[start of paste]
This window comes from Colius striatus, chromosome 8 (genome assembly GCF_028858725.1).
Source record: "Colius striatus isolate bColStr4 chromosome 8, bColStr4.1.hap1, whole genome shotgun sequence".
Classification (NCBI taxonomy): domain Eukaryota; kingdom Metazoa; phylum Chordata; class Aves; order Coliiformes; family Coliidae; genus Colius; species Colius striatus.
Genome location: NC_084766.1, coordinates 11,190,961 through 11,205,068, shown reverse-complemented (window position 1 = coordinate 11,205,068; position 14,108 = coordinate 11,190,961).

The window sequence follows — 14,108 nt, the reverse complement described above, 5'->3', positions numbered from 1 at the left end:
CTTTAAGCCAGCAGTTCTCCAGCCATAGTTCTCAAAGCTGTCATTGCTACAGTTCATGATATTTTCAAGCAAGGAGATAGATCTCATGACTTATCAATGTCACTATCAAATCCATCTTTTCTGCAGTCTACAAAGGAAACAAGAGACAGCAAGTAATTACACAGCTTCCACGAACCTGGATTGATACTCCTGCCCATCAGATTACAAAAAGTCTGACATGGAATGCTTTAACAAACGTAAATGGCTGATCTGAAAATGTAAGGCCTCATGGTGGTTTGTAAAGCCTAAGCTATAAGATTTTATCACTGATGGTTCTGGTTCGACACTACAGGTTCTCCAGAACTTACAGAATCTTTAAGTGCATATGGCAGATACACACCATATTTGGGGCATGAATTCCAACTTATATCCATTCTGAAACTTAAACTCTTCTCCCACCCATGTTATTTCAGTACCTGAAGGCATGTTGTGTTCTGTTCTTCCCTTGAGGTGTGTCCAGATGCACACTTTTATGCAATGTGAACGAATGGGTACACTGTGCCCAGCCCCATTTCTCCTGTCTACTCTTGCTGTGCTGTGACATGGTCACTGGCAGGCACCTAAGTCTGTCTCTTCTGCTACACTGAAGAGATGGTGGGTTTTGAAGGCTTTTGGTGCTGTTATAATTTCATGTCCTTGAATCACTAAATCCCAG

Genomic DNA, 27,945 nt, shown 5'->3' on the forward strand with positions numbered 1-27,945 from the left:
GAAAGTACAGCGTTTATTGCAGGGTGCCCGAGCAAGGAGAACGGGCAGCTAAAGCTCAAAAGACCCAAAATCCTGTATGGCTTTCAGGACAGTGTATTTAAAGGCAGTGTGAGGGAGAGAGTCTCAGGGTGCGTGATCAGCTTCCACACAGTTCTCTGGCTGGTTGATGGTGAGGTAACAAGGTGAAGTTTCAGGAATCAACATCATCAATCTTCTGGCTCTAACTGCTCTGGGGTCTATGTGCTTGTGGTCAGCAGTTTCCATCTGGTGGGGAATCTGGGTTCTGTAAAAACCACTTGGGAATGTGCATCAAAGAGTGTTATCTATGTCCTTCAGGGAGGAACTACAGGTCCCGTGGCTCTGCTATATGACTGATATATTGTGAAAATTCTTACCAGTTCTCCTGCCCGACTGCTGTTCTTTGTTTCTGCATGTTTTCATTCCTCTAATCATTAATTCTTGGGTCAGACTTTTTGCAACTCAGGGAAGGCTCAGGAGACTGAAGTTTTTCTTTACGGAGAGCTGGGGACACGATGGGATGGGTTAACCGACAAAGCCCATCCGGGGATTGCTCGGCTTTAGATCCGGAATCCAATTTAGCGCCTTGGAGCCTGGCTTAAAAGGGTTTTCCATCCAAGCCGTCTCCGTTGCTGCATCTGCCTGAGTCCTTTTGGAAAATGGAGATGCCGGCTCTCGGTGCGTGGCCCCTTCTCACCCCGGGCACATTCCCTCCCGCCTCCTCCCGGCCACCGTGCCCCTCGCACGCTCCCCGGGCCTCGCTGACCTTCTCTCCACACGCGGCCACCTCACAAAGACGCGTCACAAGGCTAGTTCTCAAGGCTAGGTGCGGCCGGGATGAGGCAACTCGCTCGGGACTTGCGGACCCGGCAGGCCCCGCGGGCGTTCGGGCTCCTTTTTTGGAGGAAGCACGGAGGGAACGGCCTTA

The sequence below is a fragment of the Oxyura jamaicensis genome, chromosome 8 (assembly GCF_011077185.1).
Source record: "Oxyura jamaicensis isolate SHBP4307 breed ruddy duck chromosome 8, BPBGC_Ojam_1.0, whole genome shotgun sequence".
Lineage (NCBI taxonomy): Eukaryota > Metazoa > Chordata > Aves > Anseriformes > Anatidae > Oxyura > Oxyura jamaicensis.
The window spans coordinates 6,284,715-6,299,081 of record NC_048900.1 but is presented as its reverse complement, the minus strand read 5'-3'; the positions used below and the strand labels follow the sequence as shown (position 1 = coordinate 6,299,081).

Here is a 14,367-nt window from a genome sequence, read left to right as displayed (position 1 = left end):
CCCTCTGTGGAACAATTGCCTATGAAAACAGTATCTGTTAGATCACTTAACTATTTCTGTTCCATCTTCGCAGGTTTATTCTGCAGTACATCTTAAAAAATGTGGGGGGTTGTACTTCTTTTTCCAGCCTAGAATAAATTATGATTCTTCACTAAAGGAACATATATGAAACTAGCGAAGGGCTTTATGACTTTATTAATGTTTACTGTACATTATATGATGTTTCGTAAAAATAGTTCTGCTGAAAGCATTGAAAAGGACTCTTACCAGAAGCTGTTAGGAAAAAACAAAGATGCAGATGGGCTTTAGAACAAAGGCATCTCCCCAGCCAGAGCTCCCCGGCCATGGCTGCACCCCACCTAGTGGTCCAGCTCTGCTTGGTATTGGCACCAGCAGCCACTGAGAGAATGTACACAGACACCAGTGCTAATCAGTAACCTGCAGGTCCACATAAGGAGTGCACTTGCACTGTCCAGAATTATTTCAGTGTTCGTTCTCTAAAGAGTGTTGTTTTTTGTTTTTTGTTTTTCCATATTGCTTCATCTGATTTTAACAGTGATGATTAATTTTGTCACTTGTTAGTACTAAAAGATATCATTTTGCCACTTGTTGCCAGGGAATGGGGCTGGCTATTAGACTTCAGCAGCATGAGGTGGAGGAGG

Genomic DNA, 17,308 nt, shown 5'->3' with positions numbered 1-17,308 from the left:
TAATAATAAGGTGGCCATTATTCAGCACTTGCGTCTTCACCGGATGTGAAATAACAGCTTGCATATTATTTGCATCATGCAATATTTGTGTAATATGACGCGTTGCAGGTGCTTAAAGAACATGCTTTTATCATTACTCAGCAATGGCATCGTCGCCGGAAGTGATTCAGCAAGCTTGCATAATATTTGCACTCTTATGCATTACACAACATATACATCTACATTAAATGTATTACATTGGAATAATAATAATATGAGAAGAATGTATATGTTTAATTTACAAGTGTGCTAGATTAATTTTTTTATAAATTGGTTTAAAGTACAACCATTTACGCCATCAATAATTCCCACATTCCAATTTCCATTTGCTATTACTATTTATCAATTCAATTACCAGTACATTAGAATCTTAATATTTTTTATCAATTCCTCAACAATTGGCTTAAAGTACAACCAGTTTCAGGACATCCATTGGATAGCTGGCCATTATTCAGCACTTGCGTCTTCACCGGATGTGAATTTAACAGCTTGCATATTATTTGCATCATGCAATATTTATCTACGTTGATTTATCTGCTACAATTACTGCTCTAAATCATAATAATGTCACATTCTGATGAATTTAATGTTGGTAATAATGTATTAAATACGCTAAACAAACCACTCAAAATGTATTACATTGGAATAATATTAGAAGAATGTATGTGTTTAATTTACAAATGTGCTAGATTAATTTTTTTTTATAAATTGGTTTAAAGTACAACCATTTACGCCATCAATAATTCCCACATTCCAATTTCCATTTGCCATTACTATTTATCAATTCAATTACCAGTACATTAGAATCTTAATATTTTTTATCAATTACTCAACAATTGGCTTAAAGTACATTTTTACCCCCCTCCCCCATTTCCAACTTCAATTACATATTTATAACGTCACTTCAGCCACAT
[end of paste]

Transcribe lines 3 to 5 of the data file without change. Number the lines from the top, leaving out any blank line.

Classification (NCBI taxonomy): domain Eukaryota; kingdom Metazoa; phylum Chordata; class Aves; order Coliiformes; family Coliidae; genus Colius; species Colius striatus.
Genome location: NC_084766.1, coordinates 11,190,961 through 11,205,068, shown reverse-complemented (window position 1 = coordinate 11,205,068; position 14,108 = coordinate 11,190,961).

The window sequence follows — 14,108 nt, the reverse complement described above, 5'->3', positions numbered from 1 at the left end: